DCH is a broad-spectrum MMP inhibitor that has been widely used in clinical studies as a therapy for a variety of malignancies. Studies have shown that DCH suppresses the growth of diffuse large B-cell lymphoma [39], and positive effects were reported in recent studies of lymphoma patients [40]. Moreover, current studies have shown that DCH can reduce the activity levels of MMPs, particularly MMP2 and MMP9, in breast cancer, glioma, and oral squamous cell carcinoma [28, 41, 42]. There is evidence that MMPs can act as promoters and mediators to induce EMT or EMT-related processes in cultured cells, potentially interfering with MMP-mediated EMT by targeting MMPs for catalytic inhibition [43]. Meng et al. confirmed that DCH inhibited EMT progression and vimentin formation in HCC by inhibiting MMP activity [44]; some studies showed that DCH could inhibit stem cell properties and EMT in pancreatic cancer and breast cancer and progression [25, 45]. The above studies suggest that DCH, acting as an MMP inhibitor, may inhibit tumour EMT and tumour progression by regulating MMP activity.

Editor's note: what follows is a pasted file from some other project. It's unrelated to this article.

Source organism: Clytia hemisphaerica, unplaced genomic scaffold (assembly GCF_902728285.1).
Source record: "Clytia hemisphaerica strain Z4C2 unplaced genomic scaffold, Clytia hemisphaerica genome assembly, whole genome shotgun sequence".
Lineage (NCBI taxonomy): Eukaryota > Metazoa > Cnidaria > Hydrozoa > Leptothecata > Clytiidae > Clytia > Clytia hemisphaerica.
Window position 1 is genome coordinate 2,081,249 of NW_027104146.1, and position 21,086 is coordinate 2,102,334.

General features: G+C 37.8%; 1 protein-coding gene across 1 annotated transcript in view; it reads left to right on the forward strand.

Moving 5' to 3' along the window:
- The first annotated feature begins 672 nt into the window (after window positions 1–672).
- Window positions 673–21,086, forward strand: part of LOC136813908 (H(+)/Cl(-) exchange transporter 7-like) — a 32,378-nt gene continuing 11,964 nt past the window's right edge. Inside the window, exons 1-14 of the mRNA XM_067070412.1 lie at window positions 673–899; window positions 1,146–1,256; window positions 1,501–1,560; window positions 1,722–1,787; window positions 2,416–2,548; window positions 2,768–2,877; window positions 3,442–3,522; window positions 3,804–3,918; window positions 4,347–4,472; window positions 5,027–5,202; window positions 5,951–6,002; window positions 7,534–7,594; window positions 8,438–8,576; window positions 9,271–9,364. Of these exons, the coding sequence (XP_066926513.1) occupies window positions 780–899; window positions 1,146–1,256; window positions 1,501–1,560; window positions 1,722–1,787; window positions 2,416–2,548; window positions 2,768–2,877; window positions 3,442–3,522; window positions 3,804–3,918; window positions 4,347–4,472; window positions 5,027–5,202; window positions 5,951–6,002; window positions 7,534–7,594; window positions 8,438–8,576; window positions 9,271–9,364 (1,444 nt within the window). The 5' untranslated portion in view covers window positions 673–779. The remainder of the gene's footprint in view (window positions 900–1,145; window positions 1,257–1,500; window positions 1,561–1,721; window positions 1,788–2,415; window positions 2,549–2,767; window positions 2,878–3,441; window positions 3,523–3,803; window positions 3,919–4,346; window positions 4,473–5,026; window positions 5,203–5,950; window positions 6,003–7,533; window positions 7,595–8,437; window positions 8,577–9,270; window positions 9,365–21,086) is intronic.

MRTK, as a highly malignant tumour, is highly susceptible to metastasis and invasion. Our study is aimed at determining whether DCH has an antitumour effect on MRTK and the relevant mechanisms of its antitumour effect. Our KEGG and GO analyses using data from the TARGET database found that pathways such as ECM were mainly enriched, and MMP2 and MMP9 are fundamental for ECM degradation; therefore, we speculated that MMP2 and MMP9 play vital roles in the progression of MRTK. We validated this possibility in G401 cells and the tumour tissues of MRTK and confirmed the high expression levels of MMP2 and MMP9 in MRTK. Because component changes in ECM induce EMT, MMP2 and MMP9 can also induce and promote EMT to promote tumour progression. Therefore, we further verified EMT in MRTK cells. EMT includes loss of epithelial cell markers such as decreased expression levels of E-cadherin and zona occludens 1 (ZO-1) [46]; E-cadherin is a tumour suppressor protein with loss of expression associated with EMT during tumour metastasis [47]. ZO-1 is a membrane scaffold protein that plays a vital role in maintaining tight junction integrity in many invasive cancers [48]. The EMT process also includes the upregulation of mesenchymal markers, such as vimentin, α-SMA, and N-cadherin. Vimentin is expressed in various epithelial carcinomas. Moreover, its overexpression is closely associated with accelerated tumour growth, invasion, and poor prognosis [49]; α-SMA was confirmed to be highly expressed in breast cancer [50]; aberrant expression of N-cadherin has been found in many cancers, and its abnormal expression is closely related to the transformation, adhesion, apoptosis, angiogenesis, invasion, and metastasis of human malignancies [51]. Studies have also shown that α-SMA is a biomarker of malignant transformation in ameloblastoma [52]. Our results showed that in tumour tissues and G401 cells, the expression levels of the epithelial markers E-cadherin and ZO-1 were decreased, while the expression levels of the mesenchymal markers vimentin, α-SMA, and N-cadherin were increased, indicating EMT in MRTK. Therefore, we speculate that the high expression levels of MMP2 and MMP9 promote EMT in MRTK, thus promoting tumour migration and invasion and leading to malignant tumour progression.